Native Diasporas explores how indigenous peoples forged a sense of identity and community amid the changes wrought by European colonialism in the Caribbean, the Pacific Islands, and the mainland Americas from the seventeenth through the twentieth century. Broad in scope and groundbreaking in the topics it explores, this volume presents fresh insights from scholars devoted to understanding Native American identity in meaningful and methodologically innovative ways.
Publisher: University of Nebraska Press
Number of pages: 524
Weight: 712 g
Dimensions: 229 x 152 x 33 mm
"This work will become a seminal text for people studying in the field."-Paul Moon, Te Kaharoa -- Paul Moon * Te Kaharoa *
"This text is not only a timely addition to the Native American/American Indian studies discourse, but it also introduces a fresh way of discussing indigeneity and the complicated experience of those communities impacted by settler colonialism."-Clementine Bordeaux, American Indian Culture and Research Journal -- Clementine Bordeaux * American Indian Culture and Research Journal *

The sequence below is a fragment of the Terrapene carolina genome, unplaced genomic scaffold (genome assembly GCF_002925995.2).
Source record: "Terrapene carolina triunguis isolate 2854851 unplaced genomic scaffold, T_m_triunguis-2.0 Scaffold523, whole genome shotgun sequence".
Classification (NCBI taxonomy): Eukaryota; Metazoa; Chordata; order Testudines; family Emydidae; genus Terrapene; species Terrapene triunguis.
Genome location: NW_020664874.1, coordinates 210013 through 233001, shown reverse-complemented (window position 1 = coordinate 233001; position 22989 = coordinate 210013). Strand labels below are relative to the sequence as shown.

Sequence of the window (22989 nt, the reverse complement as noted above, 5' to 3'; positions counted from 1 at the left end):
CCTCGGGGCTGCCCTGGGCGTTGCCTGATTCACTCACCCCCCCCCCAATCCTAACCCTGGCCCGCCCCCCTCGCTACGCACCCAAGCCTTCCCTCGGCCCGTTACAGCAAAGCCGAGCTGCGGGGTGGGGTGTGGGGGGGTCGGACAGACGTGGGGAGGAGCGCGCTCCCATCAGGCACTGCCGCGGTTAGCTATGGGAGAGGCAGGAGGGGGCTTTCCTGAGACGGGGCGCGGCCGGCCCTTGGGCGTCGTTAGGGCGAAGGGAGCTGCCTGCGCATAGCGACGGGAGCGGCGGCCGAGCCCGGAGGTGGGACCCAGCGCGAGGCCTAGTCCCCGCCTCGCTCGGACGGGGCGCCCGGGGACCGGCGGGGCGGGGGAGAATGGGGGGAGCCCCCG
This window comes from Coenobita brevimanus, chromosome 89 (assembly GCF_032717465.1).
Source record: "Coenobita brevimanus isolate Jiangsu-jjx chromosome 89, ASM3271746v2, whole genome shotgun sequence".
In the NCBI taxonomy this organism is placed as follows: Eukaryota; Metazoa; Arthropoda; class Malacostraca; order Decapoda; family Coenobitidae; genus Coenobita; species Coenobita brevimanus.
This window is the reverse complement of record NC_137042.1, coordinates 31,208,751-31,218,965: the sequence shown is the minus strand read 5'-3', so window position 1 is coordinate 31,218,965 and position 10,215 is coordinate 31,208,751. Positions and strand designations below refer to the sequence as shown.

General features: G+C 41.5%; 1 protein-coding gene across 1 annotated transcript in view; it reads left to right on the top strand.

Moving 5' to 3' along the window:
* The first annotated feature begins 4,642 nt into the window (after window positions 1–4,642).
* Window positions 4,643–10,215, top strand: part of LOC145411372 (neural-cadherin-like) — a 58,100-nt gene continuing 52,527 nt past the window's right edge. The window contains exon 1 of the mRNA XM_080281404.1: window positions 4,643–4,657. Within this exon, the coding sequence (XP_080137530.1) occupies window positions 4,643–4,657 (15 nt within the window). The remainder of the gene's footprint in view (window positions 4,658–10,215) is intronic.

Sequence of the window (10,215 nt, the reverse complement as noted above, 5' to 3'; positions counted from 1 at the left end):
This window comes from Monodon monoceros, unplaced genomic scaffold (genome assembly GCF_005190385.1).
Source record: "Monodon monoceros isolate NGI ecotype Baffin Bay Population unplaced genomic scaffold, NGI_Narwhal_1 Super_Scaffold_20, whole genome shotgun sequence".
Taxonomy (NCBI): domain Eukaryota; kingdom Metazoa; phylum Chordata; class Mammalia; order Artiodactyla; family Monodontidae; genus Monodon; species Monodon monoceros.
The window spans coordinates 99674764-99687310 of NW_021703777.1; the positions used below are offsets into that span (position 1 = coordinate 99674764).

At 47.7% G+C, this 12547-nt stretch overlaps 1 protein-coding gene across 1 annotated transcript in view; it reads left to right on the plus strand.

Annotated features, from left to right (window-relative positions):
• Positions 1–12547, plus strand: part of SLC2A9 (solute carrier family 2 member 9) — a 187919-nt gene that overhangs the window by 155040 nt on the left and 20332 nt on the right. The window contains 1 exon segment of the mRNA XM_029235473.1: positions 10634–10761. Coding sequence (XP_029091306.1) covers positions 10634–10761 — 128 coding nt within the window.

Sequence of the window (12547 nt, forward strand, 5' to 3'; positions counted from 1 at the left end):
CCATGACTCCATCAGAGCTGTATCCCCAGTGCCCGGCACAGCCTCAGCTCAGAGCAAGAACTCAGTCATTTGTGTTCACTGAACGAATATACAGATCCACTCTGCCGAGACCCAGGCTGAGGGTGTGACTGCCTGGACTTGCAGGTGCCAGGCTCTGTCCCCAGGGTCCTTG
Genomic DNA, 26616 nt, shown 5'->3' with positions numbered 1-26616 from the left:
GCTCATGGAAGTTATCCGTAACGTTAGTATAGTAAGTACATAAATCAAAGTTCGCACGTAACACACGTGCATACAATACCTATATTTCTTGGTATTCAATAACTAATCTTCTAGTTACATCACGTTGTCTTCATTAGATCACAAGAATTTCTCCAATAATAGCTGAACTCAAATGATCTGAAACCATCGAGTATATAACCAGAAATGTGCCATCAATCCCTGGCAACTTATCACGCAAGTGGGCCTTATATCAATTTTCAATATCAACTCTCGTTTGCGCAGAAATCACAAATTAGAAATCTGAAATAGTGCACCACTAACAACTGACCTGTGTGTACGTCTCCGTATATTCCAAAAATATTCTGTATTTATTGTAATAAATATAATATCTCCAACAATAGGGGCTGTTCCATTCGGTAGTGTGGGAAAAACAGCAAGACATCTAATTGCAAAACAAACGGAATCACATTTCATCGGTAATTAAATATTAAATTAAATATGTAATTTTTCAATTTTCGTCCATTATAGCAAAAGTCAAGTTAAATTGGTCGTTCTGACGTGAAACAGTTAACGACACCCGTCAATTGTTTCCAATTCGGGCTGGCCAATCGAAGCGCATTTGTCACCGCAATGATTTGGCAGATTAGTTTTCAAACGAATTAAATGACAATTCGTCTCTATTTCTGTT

"The essays in Native Diasporas address a tremendously important and complicated subject-Indigenous identity."-Barbara Krauthamer, author of Black Slaves, Indian Masters: Slavery, Emancipation, and Citizenship in the Native American South-- Barbara Krauthamer
"In a powerful and timely way, Native Diasporas moves away from the `frontier' as finite and from the `middle ground' as an endpoint. Its essays pay attention to women's agency, gender issues, economic and political dynamics, the history of changing policies, and to Indigenous responses and engagements with settler colonialism."-Ann McGrath, director of the Australian Centre for Indigenous History at Australian National University and coauthor of How to Write History that People Want to Read-- Ann McGrath
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